Regular physical activity strengthens brain health. Areas of the brain that are important for memory and learning benefit, among other things. Apparently, relatively few steps a day are enough to benefit from positive effects on the brain.
A recent study involving experts from Washington University in St. Louis examined the connections between moderate to vigorous physical activity and brain volume. The results are published in the “Journal of Alzheimer’s Disease”.
Brain scans of 10,125 participants were examined
The research involved a total of 10,125 healthy participants who underwent MRI scans to examine the brain. Three deep learning models were then used to evaluate the scans.
Positive effects on the brain
It was found that moderate to vigorous physical activity that increases breathing and heart rate for at least ten minutes continuously is associated with strengthening the brain in certain key areas.
Participants who regularly exercised had larger brain volume, which particularly included the so-called gray matter, the team reports. This is known to be helpful in processing information.
In addition, the white matter and the hippocampus also benefited, the researchers continued. The white matter connects different regions of the brain, whereas the hippocampus is particularly important for memory.
Just 4,000 steps are enough
“Our research supports previous studies showing that physical activity is good for the brain. Exercise not only reduces the risk of dementia, but also helps maintain the size of the brain, which is crucial in old age,” reports study author Dr. Cyrus A. Raji in a press release.
Even a moderate level of physical activity, such as taking 4,000 steps a day, can have a positive effect on the brain, adds study author Dr. David Merrill added.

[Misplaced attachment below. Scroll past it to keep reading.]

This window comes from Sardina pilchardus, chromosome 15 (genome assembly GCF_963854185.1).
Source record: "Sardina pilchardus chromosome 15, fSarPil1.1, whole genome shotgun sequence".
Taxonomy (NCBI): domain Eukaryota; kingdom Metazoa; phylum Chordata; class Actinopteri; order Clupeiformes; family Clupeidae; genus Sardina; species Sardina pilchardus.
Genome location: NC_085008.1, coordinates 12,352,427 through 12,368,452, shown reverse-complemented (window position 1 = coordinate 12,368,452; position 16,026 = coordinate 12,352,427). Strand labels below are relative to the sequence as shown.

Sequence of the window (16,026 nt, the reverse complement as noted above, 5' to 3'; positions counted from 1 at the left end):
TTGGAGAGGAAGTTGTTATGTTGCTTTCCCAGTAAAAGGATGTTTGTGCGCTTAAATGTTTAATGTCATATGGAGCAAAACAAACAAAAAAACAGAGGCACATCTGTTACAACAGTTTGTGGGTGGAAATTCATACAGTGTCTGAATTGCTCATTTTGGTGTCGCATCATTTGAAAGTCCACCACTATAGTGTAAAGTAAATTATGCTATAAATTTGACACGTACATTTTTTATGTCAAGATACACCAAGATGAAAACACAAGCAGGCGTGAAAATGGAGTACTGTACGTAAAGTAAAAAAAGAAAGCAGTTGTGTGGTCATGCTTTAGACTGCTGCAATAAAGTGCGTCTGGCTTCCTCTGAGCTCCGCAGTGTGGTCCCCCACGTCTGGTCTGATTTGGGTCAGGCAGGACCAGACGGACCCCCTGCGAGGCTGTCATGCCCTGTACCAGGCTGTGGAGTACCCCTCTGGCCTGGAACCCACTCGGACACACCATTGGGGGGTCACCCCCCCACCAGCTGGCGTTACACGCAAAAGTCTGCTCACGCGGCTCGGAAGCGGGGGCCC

Neuroprotective benefits from regular exercise
“Our research links regular physical activity to larger brain volume, suggesting neuroprotective benefits. This large sample study advances our understanding of lifestyle factors in brain health and dementia prevention,” adds study author Dr. Somayeh Meysami.
A previous study from 2020 found that there are around a dozen modifiable risk factors that increase the risk of Alzheimer’s. One of these risk factors is physical activity.
Reducing the risk of Alzheimer’s disease
The results show not only the impact of exercise on brain health, but also the benefit of non-drug modifiable factors in reducing the risk of developing Alzheimer’s.
“Using comprehensive imaging scans, our study highlights the interconnected synergy between the body and the brain. “It reflects the knowledge of previous generations and shows that increased physical activity is a predictor of a healthier aging brain,” emphasizes study author Dr. Rajpaul Attariwala. (as)